Teneal’s got your reading list sorted. Whether it’s on the couch or in your tent, these stories are ready to whisk you away.
In the pandemic era of lockdowns and border restrictions, books can give us access to the outdoor spaces that we can’t physically reach. While we all love returning to the comfort of our old favourites, there’s something about buying a brand new book and reading it for the first time.
From marathons across North America to treks along Italy’s Apennines to many bold women reclaiming outdoor spaces as their own, these novels not only serve as vital inspiration for future adventures, but provide us with an understanding of the connection between the outdoors and the politics of race, class and human relationships.
I Belong Here: A Journey Along the Backbone of Britain
By Anita Sethi
Anita Sethi’s brave reclamation of the Northern English landscape is more relevant in Britain’s current political climate than ever before. After experiencing a traumatic racial attack on her right to live in the country that she was born in, Sethi decides to immerse herself in the British outdoors.
Feeling drawn to the Pennines, or the backbone of Britain as it’s often referred to, Sethi traverses the region’s moorland, rivers and peaks to assert her right to exist as a brown woman in the, so often white-dominated, English outdoors.
Wanderers: A History of Women Walking
By Kerri Andrews
Tackling a three-hundred year period of history, Kerri Andrews tells the stories of ten brave women who walked. Whether it was a trek across the Scottish Highlands or a stroll around the streets of Bloomsbury, the collection disputes the fictitious belief that the women of the past did not walk like men did.
The book highlights the fact that even in the eighteenth century, women felt the need to head out into the hills and walk alone. Yet despite the different eras, even the modern female walker will relate to the dangers that solo female walkers have always faced.
The Backyard Adventurer
By Beau Miles
Everyone’s favourite Aussie adventurer, Beau Miles, has released his first and very much-anticipated book of motivating and meaningful adventures in his own backyard. Whether it’s running a mile an hour, spending a night in a gum tree or walking 90km to work, Beau’s adventures are both inspiringly gutsy and surprisingly doable.
In this restrictive Covid-era, Beau’s unique take on finding ways to live an adventurous life from home feels more important than ever. This book is guaranteed to inspire you to explore what it means to live an adventurous life.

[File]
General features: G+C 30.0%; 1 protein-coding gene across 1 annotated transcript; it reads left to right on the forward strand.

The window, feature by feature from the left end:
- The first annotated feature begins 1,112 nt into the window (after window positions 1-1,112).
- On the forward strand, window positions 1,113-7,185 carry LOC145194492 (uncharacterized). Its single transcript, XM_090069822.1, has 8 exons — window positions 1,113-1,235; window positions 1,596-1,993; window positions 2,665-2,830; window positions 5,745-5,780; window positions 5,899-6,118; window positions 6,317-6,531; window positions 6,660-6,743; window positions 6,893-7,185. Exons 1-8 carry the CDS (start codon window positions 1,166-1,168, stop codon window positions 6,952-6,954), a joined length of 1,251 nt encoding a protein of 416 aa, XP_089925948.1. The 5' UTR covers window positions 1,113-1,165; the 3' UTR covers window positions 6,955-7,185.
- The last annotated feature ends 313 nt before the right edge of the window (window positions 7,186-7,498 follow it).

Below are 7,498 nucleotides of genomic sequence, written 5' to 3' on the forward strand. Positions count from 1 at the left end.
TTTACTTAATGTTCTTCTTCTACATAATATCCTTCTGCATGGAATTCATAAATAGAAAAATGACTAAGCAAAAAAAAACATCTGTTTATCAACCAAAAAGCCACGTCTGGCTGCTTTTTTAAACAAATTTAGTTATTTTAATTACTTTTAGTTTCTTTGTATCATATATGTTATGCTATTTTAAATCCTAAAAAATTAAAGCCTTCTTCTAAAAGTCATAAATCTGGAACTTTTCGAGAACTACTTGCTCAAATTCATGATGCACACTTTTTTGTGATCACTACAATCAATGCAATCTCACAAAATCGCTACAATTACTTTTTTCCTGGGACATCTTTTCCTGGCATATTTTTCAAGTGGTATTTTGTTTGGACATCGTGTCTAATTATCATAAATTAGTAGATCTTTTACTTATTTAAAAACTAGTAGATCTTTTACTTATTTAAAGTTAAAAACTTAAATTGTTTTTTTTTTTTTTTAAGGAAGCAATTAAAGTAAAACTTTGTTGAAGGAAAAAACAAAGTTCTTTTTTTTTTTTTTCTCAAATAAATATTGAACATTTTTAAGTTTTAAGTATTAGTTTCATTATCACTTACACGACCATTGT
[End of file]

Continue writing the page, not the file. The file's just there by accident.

The Hero’s Way: Walking with Garibaldi From Rome to Ravenna
By Tim Parks
Before the industrial revolution changed the way we travelled, long-distance expeditions and pilgrimages were commonplace. In fact, many of our favourite recreational hiking trails were once important transit routes for people of the past.
This is the idea that motivated Tim Parks to tackle a 250 mile walking trail taken by Italian revolutionary, Giuseppe Garibaldi, in 1948.
In an exploration of Italy’s past and present, Parks recounts his challenging journey from Rome to Ravenna, in the footsteps of an Italian hero.
How To Navigate: The Art of Traditional Map and Compass Navigation in an Australian context
By Caro Ryan
Caro Ryan is passionate about preserving the traditional navigation skills that the modern world is so quickly losing. With her experience as a hiker and search commander with NSW SES Bush Search and as a rescue and a deputy unit commander in the Blue Mountains, Ryan has seen the dangers of relying on modern technology first-hand.
With 86 pages of clear explanations, broken down maps and illustrations, Ryan teaches us how to safely navigate the Australian bush and the world around us. This one is a must for any keen adventurers.
Spirit Run: A 6,000-Mile Marathon Through North America’s Stolen Land
By Noé Álvarez
It’s through marathon running that Noé Álvarez is able to heal and reconnect to the land his parents left behind. Álvarez’s story begins in Washington, where he grows up as the son of immigrant agricultural workers.
Once at university, Álvarezs struggles as a first-generation Latino university student and decides to leave in search of a bigger meaning. We follow Álvarez as he meets a group of Indigenous marathon runners and undertakes a harrowingly long four-month journey from Canada to Guatemala. While battling the forces of nature and society, Álvarez begins to forge a new relationship with the land of his ancestors.
Feature photo thanks to @tomhermans